Innovation, Technology and Teamwork Lead to Early Opening of Kaiser Permanente’s New State-of-the-Art Hospital in Fontana
Patients are now receiving high-quality, affordable healthcare at a new state-of-the-art hospital for in Fontana, Calif. Built by and designed by , the new seven-level hospital boasts a technologically advanced patient-centered design. The project was completed four months ahead of schedule and opened on May 7, 2013.
Located on the southern end of the Kaiser Permanente Fontana Medical Center site, the new 490,000-square-foot tower is one of the largest healthcare facilities in the Inland Empire. The new hospital was built to meet the latest, more rigorous seismic safety standards established by the state of California. It replaces the existing Kaiser Permanente Fontana Hospital tower, some of which will be converted for outpatient use.
Serving as general contractor, McCarthy’s contract entailed construction of a 314-bed hospital, a 50,000-square-foot hospital support building, and a 23,000-square-foot central utility plant. Prior to beginning construction of the hospital in May 2009, McCarthy built a new member and doctor parking lot and relocated utilities at the site.
“Building a major hospital facility on an extremely tight site surrounded by an operational medical center took a great deal of planning and coordination,” said McCarthy Senior Project Manager Lucy Villanueva.
One of the most challenging aspects of the project was the proximity of the new hospital to existing structures, located only 25 feet away from an operational medical office building and 70 feet away from other medical facilities. McCarthy conducted tie-ins to two existing medical office buildings at a second-story pedestrian bridge and an underground pedestrian tunnel as well as various utility tie-ins, all while ensuring operation of existing facilities.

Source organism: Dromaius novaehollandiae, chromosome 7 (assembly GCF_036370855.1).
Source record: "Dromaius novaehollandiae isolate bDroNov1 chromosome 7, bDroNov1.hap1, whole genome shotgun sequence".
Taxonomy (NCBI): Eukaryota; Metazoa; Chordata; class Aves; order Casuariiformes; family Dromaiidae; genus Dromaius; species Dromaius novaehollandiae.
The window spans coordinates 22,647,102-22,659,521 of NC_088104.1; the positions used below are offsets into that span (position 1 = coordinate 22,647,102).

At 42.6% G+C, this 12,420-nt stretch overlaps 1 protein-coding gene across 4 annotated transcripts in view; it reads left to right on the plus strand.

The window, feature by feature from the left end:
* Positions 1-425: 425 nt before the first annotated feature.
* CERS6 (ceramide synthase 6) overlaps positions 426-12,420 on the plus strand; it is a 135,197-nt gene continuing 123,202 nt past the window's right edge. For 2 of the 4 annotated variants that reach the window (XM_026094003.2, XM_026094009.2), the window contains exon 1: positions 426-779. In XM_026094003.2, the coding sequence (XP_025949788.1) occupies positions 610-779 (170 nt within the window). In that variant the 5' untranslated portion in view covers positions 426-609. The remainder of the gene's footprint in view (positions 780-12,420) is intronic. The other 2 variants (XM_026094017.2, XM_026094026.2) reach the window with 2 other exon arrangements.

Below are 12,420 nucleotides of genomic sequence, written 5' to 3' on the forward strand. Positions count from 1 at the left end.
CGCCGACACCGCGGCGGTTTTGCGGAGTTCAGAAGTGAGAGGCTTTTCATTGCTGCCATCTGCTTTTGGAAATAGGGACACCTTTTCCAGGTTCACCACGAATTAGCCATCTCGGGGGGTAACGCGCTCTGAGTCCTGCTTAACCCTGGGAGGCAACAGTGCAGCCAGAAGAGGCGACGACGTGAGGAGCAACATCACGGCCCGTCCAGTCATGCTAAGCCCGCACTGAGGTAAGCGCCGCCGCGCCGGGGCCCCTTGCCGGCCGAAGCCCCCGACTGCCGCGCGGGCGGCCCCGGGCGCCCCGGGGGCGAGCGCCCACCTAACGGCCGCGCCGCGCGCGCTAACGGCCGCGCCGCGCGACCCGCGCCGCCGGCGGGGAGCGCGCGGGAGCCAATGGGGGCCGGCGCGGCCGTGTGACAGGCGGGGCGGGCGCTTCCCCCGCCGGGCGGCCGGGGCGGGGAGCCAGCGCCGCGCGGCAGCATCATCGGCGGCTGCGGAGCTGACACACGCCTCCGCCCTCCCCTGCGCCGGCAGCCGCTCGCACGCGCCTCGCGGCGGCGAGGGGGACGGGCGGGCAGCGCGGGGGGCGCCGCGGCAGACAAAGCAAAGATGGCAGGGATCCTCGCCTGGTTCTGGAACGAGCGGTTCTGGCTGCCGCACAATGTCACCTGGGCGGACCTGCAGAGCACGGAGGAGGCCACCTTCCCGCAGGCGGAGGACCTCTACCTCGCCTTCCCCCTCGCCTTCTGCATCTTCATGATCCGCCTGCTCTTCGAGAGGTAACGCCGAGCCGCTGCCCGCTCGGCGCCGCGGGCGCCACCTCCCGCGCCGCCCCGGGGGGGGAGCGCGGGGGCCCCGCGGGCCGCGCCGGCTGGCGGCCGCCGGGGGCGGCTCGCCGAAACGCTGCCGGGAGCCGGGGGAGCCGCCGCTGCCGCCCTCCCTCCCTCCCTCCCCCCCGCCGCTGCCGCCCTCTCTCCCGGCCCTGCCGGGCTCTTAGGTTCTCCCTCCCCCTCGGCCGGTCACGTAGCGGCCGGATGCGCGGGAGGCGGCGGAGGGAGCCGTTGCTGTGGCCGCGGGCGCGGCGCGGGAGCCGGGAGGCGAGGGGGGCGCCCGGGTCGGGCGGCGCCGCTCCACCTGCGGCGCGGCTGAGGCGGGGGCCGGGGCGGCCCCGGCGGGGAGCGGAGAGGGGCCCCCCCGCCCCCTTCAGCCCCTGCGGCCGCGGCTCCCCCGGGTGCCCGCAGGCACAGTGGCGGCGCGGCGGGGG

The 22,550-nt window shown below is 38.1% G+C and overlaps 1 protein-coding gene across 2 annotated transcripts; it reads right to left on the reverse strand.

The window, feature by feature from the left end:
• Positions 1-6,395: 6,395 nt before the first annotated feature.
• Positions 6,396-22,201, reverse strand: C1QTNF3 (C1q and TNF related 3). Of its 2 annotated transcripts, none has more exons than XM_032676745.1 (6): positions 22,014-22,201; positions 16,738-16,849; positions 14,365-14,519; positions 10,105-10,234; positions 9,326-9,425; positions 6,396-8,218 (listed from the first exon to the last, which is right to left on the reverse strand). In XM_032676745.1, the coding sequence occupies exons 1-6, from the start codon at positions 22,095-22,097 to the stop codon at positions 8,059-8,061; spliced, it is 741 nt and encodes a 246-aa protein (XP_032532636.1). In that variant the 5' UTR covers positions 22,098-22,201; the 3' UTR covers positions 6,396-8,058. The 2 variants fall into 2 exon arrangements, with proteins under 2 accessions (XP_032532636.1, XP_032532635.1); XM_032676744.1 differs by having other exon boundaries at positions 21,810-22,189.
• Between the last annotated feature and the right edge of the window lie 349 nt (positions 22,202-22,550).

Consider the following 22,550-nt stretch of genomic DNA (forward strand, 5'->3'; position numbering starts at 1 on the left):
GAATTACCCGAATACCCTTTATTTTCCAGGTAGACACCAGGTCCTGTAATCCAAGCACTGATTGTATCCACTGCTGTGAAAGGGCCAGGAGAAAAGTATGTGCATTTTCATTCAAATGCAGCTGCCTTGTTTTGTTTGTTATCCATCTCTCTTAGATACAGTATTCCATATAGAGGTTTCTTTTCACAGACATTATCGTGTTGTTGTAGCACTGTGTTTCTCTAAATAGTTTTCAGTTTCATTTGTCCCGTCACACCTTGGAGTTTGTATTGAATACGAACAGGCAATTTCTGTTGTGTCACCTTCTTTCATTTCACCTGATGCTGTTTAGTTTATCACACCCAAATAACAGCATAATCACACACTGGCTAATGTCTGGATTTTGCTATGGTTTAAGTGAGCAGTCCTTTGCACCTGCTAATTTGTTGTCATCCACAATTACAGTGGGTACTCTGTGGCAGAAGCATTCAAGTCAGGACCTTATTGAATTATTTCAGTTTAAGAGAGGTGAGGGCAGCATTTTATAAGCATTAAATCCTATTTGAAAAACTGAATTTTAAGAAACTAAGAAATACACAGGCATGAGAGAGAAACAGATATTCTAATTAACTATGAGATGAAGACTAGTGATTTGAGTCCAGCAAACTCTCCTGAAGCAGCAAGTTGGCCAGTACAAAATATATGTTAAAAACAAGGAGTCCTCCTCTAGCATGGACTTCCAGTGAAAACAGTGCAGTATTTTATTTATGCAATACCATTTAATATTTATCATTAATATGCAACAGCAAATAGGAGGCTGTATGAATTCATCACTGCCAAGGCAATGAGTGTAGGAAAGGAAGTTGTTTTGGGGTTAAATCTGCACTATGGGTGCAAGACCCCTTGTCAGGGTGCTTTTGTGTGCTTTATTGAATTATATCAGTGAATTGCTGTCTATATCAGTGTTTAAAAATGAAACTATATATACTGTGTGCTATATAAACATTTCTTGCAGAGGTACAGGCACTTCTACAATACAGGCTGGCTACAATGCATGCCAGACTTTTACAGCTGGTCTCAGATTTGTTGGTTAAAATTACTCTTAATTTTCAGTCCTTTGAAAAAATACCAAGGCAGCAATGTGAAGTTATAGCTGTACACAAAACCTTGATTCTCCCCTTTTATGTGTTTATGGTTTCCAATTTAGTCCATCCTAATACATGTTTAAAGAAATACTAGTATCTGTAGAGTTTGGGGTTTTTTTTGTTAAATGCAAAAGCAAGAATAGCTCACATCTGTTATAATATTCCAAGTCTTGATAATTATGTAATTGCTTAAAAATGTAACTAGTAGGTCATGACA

Villanueva says that close collaborating with hospital administration and project subcontractors and suppliers was required to minimize disruption to neighboring facilities. McCarthy also utilized ‘just-in-time delivery,’ staged materials off-site and shuttled construction workers in from a remote parking area.
The new Fontana hospital is based on Kaiser Permanente’s innovative template design that allows for enhanced flexibility to accommodate changing practices and technologies. Kaiser Permanente’s electronic medical record system, sophisticated imaging systems, wall-to-wall wireless computer network and free Wi-Fi for members are some of the technological features in the new hospital. More than 20 specialty services are available in the new tower, including a Cardiac Catheterization Lab, Labor & Delivery and Neonatal and Pediatric Intensive Care Units. Cardiac Surgery Services will be added in 2014. The hospital features: all private patient rooms; a 24-hour, 51-bed emergency department; 24-hour pharmacy; a healing garden and mediation room as well as a cafe. The hospital support building is attached to the new hospital and includes medical offices, radiology, a pharmacy and a specialty clinic.
“The patient-centered design at Fontana is focused on a continuum path to healing throughout three stages of the patient experience: anticipation, transition and healing,” notes John Kouletsis, VP of Facilities Planning & Design at Kaiser Permanente. The facility boasts large windows providing an abundance of natural light to help ease stress and contribute to patient healing. “Warm colors are used throughout the facility to activate the space and presents a more welcoming patient experience,” adds Kouletsis. Each floor features its own accent color that is visible through the main tower to aid in wayfinding. All patient rooms have an acoustic design reducing noise, and the hospital’s labor and delivery suites feature a home-like setting to comfort expectant and new mothers.